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ASDHS corrective action plan gets an A+ from grantors

"There are no instances of questioned costs noted,” the audit report says
reporters@samoanews.com

Gov. Togiola Tulafono was informed last week by the U.S. Department of Homeland Security’s Federal Emergency Management Agency (FEMA) Grants Division that removal of “all Special Conditions and Administrative Holds” for American Samoa’s fiscal year 2007 through 2009 Homeland Security Grants Program awards has been completed.

In his letter to the governor, David W. Nichols, USDHS/ FEMA’s Program Analyst, U. S. Pacific and Territories, said he commends the “strong commitment and efforts to resolving these issues by the American Samoa Department of Homeland Security and the dedicated employees who work to serve and save from harm the citizens of American Samoa under direction of Director Michael R. Sala.”

“Since establishment of the American Samoa Department of Homeland Security, the office has implemented new programmatic and financial practices to ensure deficiencies from the past were corrected and together with the success of implementing a triumphant Corrective Action Plan and positive A-133 audit, the American Samoa Department of Homeland Security has shown exceptional progress towards its entire program with great efforts towards once again being professional stewards of the entire program,” he wrote.

BACKGROUND

All homeland security funding for American Samoa was frozen more than three years ago when grant expenditures were questioned and found to be disallowable during the time these grants were under direction of the Territorial Office of Homeland Security, which was later dissolved and some 30 employees laid off.

 ASG was then placed under special Special Conditions and Administrative Holds for all USDHS grants to the territory, while at the same time, legislation was put through to the Fono to establish ASDHS, which was later signed into law.

ASDHS was required to address the program funding and financial deficiencies with its Corrective Action Plan (CAP). While many of the deficiencies were corrected, there were only five recommendations that remained pending.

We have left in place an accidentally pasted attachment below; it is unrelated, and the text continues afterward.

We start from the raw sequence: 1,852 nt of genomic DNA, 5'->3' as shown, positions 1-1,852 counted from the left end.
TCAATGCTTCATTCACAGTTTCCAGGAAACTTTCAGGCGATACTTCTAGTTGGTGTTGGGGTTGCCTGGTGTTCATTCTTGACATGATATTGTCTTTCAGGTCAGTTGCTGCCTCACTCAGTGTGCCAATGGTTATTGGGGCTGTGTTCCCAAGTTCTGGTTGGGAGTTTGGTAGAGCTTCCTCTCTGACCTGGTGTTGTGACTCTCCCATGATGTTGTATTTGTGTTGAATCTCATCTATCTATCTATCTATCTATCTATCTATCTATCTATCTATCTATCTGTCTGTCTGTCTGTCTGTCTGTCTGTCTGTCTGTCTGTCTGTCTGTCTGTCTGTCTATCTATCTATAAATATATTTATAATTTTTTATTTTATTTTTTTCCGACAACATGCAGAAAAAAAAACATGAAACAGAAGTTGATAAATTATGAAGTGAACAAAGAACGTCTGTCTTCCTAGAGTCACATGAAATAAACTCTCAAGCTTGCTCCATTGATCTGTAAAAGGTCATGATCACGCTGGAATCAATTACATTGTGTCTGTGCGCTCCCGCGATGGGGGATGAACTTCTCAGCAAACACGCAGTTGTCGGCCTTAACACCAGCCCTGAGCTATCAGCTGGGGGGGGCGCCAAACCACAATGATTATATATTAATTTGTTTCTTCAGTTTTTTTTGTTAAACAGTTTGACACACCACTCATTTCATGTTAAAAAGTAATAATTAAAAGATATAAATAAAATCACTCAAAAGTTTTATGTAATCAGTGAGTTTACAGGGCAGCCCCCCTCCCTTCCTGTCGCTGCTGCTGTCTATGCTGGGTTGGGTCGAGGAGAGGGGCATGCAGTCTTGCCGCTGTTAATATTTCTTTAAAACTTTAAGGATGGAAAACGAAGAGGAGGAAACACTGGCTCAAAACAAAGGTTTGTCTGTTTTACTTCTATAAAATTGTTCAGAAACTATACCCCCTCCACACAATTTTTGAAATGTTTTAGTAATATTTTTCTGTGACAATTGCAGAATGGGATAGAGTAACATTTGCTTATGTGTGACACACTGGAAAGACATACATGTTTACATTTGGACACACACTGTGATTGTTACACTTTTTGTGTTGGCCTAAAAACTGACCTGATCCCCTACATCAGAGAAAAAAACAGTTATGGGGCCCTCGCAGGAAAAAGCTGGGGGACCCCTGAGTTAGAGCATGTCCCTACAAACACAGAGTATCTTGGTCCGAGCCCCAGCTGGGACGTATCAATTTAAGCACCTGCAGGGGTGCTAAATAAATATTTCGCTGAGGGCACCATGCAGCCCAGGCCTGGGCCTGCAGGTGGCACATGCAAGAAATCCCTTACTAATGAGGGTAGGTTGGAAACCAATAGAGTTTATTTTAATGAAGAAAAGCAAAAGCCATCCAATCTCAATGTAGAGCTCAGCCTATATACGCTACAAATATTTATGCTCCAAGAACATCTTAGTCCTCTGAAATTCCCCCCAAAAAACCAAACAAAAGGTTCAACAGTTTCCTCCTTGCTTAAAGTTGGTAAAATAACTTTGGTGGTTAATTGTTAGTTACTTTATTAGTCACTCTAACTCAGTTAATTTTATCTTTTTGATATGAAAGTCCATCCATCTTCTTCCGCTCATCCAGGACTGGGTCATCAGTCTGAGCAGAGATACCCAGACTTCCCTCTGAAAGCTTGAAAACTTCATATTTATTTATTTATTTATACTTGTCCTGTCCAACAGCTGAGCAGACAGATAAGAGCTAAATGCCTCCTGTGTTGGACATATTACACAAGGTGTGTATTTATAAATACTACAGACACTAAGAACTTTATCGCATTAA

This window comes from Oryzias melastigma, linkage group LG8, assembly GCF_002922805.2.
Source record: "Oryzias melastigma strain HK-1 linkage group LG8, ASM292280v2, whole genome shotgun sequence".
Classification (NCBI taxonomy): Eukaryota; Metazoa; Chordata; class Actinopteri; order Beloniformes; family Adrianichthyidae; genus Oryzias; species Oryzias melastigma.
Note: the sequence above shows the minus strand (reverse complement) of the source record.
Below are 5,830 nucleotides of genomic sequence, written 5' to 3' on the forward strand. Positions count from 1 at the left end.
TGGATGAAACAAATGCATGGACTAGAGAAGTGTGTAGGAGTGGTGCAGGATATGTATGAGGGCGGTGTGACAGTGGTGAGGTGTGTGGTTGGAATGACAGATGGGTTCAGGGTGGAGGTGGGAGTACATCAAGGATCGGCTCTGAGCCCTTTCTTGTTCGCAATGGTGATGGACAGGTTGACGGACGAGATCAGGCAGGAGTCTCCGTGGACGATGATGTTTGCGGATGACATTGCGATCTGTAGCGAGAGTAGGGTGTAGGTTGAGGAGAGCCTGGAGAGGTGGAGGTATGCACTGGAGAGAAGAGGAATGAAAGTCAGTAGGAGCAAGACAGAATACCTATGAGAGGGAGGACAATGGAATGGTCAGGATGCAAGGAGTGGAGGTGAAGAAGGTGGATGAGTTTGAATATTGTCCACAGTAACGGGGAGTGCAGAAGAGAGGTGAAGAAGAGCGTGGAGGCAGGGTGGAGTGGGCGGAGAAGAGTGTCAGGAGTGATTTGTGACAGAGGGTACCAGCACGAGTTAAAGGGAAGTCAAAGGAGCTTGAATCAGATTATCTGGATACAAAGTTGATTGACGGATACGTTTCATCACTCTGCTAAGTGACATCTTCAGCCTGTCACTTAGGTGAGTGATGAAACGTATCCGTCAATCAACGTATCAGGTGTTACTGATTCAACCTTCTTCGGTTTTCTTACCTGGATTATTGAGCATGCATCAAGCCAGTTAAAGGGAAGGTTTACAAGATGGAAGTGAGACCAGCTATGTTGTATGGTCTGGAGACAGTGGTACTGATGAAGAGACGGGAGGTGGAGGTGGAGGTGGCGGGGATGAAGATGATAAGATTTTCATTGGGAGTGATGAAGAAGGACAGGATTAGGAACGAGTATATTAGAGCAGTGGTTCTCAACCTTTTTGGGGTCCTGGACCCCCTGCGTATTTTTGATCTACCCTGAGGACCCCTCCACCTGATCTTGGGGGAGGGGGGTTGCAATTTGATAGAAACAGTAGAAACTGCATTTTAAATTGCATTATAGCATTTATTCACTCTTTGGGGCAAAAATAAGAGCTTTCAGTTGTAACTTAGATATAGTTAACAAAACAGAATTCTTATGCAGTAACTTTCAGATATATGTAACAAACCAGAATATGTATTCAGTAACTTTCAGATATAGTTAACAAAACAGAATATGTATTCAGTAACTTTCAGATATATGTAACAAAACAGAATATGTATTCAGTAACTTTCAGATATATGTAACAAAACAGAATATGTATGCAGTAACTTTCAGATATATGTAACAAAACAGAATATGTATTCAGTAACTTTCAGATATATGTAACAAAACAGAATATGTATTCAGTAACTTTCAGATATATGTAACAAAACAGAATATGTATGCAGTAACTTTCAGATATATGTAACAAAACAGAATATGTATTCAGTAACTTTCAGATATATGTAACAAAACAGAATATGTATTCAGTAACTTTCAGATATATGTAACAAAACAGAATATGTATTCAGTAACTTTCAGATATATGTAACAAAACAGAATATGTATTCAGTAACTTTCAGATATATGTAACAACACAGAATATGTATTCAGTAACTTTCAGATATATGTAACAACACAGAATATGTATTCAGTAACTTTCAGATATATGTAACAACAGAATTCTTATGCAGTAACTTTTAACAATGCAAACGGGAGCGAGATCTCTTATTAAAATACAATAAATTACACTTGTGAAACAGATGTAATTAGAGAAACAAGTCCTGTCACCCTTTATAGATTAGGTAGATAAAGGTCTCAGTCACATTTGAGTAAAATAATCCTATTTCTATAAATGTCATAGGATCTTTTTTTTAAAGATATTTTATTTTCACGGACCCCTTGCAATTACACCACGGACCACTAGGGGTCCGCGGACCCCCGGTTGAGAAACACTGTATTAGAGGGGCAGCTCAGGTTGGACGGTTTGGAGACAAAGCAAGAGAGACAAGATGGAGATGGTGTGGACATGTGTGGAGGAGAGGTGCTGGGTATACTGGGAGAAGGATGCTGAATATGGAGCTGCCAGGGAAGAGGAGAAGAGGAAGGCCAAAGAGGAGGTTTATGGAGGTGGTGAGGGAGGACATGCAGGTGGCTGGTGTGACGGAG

In a May 5, 2011 letter, Anne L. Richards of the USDHS Office of Inspector General wrote to Elizabeth M. Harman, assistant administrator of Grant Programs Directorate at FEMA proving an update about ASDHS.

Richards said her office received and evaluated the FEMA Mar. 3, 2011, Corrective Action Plan (CAP) update to the recommendations contained in the audit report for American Samoa.

“Based on our analysis of the corrective actions, the status of the five recommendations has been changed from Resolved and Open to Resolved and Closed,” she wrote.

An A-133 Single Audit and review conducted by Moss Adams, LLP last October gave ASDHS high marks as they found that all deficiencies had been corrected through the successful implementation of the CAP.

“ASDHS complied, in all material respects, with the requirements referred to above that are applicable to the Homeland Security Grants,” the audit report states. “"We did not identify any deficiencies in internal control over compliance that we consider to be material weakness.”

With reference to Questioned Costs, "There are no instances of questioned costs noted,” the report says.

Today, ASDHS includes the Territorial Emergency Management Coordinating Office (TEMCO), the Office of Vital Statistics (OVS), Office of Homeland Security (OHS), and the Office of Territorial and International Criminal Intelligence and Drug Enforcement (OTICIDE)  that includes South Pacific Islands Criminal Intelligence Network (SPICIN), with direct access to law enforcement databases such as the FBI National Crime Information Center (NCIC), National Law Enforcement Telecommunications System (NLETS), DEA El Paso Intelligence (EPIC), Regional Information Sharing System/Automated Trusted Information Exchange (RISS ATIX),and  DEA National Drug Pointer Index (NDPIX), MSISAC Cyber Security Network.



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